A medium full shot reveals a mask of a demonic creature with antlers near the wall, behind Anna’s back. It seems as if the mask is watching over Anna’s subsequent actions, or maybe even dictating them.

Their first briefest exchange of lines between – “Hi!” – “Hi!” – is followed by a grotesquely comical shot: Anna Egerman turns away from Henrik Vogler who is looking at her, and bends forward, offering him the view of her buttocks. Anna justifies this behavior with the pretense of looking for a lost bracelet. This is the first of a very few wide shots in the film, revealing in the background a humongous headless, armless gray statue of Venus, the monster goddess of the material world, symbolizing raw, impersonal lust. The statue dominates the tiny characters on stage, and seems almost alive – and yet its asphalt-gray color gives it eery resemblance to a decapitated, dismembered corpse.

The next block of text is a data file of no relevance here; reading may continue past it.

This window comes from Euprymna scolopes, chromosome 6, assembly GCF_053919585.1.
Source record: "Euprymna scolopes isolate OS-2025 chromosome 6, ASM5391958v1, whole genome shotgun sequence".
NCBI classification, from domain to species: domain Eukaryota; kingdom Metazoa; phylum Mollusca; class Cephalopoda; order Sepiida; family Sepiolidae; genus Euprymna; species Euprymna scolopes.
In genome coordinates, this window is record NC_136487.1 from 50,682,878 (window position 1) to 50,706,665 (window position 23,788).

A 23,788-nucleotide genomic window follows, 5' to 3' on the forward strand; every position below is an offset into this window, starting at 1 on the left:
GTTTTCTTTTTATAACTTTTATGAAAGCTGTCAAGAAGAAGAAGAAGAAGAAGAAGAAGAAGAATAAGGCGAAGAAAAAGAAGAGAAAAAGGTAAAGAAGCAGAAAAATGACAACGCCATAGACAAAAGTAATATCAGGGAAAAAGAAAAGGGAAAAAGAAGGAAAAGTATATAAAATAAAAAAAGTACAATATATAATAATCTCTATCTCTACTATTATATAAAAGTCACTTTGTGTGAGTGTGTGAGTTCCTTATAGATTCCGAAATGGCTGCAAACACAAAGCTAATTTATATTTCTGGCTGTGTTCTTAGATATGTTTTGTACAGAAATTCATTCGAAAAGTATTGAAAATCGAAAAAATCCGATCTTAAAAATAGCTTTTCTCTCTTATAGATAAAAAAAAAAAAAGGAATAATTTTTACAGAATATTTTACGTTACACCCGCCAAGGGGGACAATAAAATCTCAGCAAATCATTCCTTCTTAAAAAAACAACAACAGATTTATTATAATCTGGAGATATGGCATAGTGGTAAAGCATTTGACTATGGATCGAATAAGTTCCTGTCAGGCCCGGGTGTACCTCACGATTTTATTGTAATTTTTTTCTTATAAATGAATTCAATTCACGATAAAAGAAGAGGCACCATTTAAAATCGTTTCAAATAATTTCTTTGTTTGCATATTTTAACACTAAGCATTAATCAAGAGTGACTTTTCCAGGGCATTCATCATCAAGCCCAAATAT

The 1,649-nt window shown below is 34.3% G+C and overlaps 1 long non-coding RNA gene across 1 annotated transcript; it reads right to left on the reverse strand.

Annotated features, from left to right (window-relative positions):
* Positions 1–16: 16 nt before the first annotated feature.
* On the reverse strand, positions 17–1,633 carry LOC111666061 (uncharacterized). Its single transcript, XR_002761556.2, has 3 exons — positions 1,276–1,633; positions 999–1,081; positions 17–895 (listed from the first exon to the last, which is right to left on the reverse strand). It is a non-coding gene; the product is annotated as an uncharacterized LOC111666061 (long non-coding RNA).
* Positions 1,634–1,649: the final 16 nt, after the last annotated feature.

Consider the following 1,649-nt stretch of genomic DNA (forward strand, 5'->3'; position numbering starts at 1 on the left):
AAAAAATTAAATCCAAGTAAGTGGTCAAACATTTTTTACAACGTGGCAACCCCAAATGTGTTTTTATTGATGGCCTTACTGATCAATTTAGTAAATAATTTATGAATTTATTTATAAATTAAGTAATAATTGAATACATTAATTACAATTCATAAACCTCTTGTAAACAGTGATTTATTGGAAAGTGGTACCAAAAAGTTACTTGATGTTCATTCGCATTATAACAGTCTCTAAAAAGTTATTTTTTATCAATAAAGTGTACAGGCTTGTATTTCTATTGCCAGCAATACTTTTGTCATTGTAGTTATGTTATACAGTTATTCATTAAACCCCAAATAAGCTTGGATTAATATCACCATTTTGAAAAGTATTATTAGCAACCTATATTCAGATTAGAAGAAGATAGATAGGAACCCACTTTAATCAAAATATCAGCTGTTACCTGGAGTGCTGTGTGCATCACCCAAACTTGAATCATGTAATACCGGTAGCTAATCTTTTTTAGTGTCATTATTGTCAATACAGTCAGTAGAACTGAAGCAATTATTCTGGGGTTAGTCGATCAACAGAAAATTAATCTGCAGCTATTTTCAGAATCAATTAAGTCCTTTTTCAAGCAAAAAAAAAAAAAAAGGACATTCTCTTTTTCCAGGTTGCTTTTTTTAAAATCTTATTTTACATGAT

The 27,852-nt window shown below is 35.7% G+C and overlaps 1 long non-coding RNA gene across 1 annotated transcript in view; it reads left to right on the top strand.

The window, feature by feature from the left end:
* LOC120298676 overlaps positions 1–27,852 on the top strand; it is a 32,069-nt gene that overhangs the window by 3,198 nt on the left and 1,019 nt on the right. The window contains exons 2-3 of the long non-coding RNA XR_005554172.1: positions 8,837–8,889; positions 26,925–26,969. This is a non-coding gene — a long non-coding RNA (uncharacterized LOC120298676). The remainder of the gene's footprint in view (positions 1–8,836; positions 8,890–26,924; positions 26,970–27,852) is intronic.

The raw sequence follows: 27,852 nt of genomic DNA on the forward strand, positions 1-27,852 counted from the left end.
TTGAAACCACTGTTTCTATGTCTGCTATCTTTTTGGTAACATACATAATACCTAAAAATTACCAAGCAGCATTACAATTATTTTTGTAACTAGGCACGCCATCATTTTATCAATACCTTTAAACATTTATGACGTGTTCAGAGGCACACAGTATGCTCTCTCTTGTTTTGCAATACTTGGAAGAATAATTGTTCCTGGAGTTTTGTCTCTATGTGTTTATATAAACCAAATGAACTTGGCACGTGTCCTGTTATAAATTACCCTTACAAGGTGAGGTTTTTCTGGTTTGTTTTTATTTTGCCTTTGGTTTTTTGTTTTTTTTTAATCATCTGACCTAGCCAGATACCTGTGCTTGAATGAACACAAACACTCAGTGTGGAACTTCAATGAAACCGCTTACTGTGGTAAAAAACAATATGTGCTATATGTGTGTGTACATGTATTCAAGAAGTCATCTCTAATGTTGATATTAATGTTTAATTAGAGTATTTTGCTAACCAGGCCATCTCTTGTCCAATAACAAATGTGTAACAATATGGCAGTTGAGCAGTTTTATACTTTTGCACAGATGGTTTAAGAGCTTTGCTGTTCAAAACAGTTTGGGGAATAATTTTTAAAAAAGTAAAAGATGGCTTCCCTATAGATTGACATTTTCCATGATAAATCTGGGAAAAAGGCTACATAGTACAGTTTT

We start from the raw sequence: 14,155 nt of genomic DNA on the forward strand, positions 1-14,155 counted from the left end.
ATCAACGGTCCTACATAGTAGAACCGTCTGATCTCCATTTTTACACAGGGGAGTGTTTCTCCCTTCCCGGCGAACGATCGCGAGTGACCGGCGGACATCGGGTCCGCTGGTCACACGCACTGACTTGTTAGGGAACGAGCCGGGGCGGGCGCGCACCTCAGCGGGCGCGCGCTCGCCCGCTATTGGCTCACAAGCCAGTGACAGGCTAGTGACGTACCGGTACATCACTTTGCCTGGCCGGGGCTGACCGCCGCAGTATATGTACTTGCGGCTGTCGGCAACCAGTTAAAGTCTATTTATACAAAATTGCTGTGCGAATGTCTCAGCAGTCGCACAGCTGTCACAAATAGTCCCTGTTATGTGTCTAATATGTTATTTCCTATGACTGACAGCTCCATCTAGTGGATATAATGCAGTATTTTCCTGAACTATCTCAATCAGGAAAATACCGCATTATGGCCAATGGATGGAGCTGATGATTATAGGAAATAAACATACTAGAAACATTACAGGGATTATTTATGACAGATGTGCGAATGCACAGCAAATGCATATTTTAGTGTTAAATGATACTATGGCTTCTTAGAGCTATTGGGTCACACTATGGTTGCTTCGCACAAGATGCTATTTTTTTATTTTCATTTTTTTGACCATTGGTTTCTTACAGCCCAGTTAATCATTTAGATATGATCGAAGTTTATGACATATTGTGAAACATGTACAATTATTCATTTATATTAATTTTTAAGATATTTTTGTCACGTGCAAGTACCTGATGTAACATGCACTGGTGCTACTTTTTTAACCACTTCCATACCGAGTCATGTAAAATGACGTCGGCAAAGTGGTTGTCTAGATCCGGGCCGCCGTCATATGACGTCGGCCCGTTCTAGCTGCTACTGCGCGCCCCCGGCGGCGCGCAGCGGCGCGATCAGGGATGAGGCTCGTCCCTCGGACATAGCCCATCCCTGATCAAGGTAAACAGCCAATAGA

Anna’s presence makes Henrik suffer from the acute sense of alienation. His inner monologue, superimposed over their dialogue: “Distance and torture. Distance and torment. Distance and the sharp taste of iron in my mouth. I want her to leave.”

Henrik responds to Anna’s sexual teasing by reminding her casually that he’s old enough to be her father: “How old are you anyway, Anna Egerman?” – “Guess!” – “You’re the same age as my youngest daughter. Your father and I were making a film together, and each of us was blessed with a daughter, a week apart.”

Anna parries Henrik’s defense, attacking him with guilt: “You and Papa used to have fun back then […] Papa was always gone and Mama was always sad […] You were in love with Mama then. Did you have an affair?” Henrik denies the affair, probably untruthfully.

Anna’s dramatic throughline is not obvious at the beginning: Bergman will reveal it only in the third act; however, Anna is active in pursuing her hidden goals. It is also important for recognizing Anna as he antagonist of the story to notice that Anna is embittered and motivated by hatred: she tells Henrik that having to repress her hatred toward her mother used to cause her anguish, but now that the mother is dead for five years, Anna hates her and feels better. (While she is saying that, the gray statue of the naked Venus reflects in the tall mirror behind Anna’s back.)